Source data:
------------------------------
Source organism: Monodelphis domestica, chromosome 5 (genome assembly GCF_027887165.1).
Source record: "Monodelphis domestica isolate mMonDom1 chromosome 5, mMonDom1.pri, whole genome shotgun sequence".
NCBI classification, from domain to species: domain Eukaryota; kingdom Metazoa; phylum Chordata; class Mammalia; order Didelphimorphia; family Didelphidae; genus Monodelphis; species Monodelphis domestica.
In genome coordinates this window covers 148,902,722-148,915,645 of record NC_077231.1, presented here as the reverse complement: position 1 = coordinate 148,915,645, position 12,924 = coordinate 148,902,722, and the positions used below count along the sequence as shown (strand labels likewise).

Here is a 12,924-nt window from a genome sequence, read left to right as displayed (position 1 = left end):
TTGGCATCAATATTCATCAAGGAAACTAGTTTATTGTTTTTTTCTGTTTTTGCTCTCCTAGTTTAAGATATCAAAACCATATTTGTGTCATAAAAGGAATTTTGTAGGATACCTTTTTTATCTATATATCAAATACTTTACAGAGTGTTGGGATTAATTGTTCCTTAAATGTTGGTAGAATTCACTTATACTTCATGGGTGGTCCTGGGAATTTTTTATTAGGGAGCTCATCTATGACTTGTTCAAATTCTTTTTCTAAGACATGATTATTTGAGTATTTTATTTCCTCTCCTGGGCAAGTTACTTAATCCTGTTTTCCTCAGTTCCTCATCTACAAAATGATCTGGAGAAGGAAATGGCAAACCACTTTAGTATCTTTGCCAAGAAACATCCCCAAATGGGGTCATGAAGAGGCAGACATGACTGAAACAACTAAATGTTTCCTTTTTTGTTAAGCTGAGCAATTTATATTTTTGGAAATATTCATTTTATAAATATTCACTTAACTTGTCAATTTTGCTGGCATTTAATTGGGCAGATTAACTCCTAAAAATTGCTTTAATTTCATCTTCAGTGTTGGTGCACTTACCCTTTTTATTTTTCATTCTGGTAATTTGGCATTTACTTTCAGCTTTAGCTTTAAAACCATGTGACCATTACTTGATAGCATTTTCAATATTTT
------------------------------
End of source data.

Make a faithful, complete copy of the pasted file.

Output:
Source organism: Monodelphis domestica, chromosome 5 (genome assembly GCF_027887165.1).
Source record: "Monodelphis domestica isolate mMonDom1 chromosome 5, mMonDom1.pri, whole genome shotgun sequence".
NCBI classification, from domain to species: domain Eukaryota; kingdom Metazoa; phylum Chordata; class Mammalia; order Didelphimorphia; family Didelphidae; genus Monodelphis; species Monodelphis domestica.
In genome coordinates this window covers 148,902,722-148,915,645 of record NC_077231.1, presented here as the reverse complement: position 1 = coordinate 148,915,645, position 12,924 = coordinate 148,902,722, and the positions used below count along the sequence as shown (strand labels likewise).

Here is a 12,924-nt window from a genome sequence, read left to right as displayed (position 1 = left end):
TTGGCATCAATATTCATCAAGGAAACTAGTTTATTGTTTTTTTCTGTTTTTGCTCTCCTAGTTTAAGATATCAAAACCATATTTGTGTCATAAAAGGAATTTTGTAGGATACCTTTTTTATCTATATATCAAATACTTTACAGAGTGTTGGGATTAATTGTTCCTTAAATGTTGGTAGAATTCACTTATACTTCATGGGTGGTCCTGGGAATTTTTTATTAGGGAGCTCATCTATGACTTGTTCAAATTCTTTTTCTAAGACATGATTATTTGAGTATTTTATTTCCTCTCCTGGGCAAGTTACTTAATCCTGTTTTCCTCAGTTCCTCATCTACAAAATGATCTGGAGAAGGAAATGGCAAACCACTTTAGTATCTTTGCCAAGAAACATCCCCAAATGGGGTCATGAAGAGGCAGACATGACTGAAACAACTAAATGTTTCCTTTTTTGTTAAGCTGAGCAATTTATATTTTTGGAAATATTCATTTTATAAATATTCACTTAACTTGTCAATTTTGCTGGCATTTAATTGGGCAGATTAACTCCTAAAAATTGCTTTAATTTCATCTTCAGTGTTGGTGCACTTACCCTTTTTATTTTTCATTCTGGTAATTTGGCATTTACTTTCAGCTTTAGCTTTAAAACCATGTGACCATTACTTGATAGCATTTTCAATATTTT